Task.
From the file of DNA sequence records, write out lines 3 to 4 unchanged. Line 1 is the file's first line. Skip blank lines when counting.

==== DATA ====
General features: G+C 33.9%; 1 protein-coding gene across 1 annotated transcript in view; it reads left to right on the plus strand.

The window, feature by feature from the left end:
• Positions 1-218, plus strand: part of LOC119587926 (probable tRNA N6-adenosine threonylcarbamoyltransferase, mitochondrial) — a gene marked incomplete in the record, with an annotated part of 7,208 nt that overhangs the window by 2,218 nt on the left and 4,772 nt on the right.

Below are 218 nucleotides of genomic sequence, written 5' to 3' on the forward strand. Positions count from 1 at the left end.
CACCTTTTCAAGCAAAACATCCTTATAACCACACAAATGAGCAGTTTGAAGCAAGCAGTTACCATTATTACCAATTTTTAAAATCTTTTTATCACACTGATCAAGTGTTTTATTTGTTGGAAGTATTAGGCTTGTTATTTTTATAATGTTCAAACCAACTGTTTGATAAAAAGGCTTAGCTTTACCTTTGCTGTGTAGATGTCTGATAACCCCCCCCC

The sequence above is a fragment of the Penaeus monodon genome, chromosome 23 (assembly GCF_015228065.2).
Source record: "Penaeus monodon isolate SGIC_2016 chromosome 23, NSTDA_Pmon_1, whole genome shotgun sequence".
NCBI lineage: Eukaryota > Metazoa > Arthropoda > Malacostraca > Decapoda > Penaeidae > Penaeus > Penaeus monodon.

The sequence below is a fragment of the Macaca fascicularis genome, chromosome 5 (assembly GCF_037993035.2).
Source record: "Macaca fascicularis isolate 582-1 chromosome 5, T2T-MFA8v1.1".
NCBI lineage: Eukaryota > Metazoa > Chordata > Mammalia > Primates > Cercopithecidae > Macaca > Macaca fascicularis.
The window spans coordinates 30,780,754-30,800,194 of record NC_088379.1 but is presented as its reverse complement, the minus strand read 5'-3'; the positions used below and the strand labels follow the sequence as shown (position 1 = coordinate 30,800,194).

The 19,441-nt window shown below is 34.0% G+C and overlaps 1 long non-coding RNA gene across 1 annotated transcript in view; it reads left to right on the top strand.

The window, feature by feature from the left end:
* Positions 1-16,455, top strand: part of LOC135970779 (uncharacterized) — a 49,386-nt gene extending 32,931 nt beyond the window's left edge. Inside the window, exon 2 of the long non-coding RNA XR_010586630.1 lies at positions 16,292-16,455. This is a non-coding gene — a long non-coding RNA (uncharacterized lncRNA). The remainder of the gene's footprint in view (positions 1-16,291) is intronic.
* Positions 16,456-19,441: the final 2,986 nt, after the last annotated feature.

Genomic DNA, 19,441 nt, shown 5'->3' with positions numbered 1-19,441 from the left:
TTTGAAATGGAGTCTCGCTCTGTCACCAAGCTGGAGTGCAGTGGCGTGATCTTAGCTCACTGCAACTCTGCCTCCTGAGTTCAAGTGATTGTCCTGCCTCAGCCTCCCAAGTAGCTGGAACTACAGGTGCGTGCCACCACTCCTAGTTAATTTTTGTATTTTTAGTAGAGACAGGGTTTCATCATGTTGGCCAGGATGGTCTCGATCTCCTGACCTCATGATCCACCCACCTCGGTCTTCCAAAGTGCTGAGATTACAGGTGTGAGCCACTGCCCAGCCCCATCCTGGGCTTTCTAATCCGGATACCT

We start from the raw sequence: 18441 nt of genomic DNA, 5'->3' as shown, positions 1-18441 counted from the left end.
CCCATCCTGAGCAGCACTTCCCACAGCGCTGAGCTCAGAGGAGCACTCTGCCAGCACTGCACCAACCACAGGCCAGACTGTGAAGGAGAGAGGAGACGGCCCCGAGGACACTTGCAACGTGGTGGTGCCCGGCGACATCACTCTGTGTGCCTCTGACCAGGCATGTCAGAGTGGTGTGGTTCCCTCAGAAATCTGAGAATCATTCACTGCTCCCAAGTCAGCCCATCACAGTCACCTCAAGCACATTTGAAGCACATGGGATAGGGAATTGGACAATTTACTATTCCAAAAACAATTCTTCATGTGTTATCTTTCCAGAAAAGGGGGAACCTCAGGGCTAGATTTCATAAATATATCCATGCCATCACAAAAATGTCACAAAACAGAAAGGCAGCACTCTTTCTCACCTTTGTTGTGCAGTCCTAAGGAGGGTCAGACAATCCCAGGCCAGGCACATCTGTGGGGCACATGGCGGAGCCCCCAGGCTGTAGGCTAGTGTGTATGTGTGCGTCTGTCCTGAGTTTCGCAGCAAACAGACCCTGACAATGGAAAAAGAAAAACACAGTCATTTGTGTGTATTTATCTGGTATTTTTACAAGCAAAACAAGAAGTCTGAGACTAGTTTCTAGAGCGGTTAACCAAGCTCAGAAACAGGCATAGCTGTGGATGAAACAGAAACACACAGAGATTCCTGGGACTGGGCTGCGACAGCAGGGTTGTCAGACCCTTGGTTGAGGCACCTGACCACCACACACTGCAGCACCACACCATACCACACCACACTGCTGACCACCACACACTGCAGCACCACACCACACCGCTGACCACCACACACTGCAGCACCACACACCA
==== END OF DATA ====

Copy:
• Positions 1-218, plus strand: part of LOC119587926 (probable tRNA N6-adenosine threonylcarbamoyltransferase, mitochondrial) — a gene marked incomplete in the record, with an annotated part of 7,208 nt that overhangs the window by 2,218 nt on the left and 4,772 nt on the right.

Below are 218 nucleotides of genomic sequence, written 5' to 3' on the forward strand. Positions count from 1 at the left end.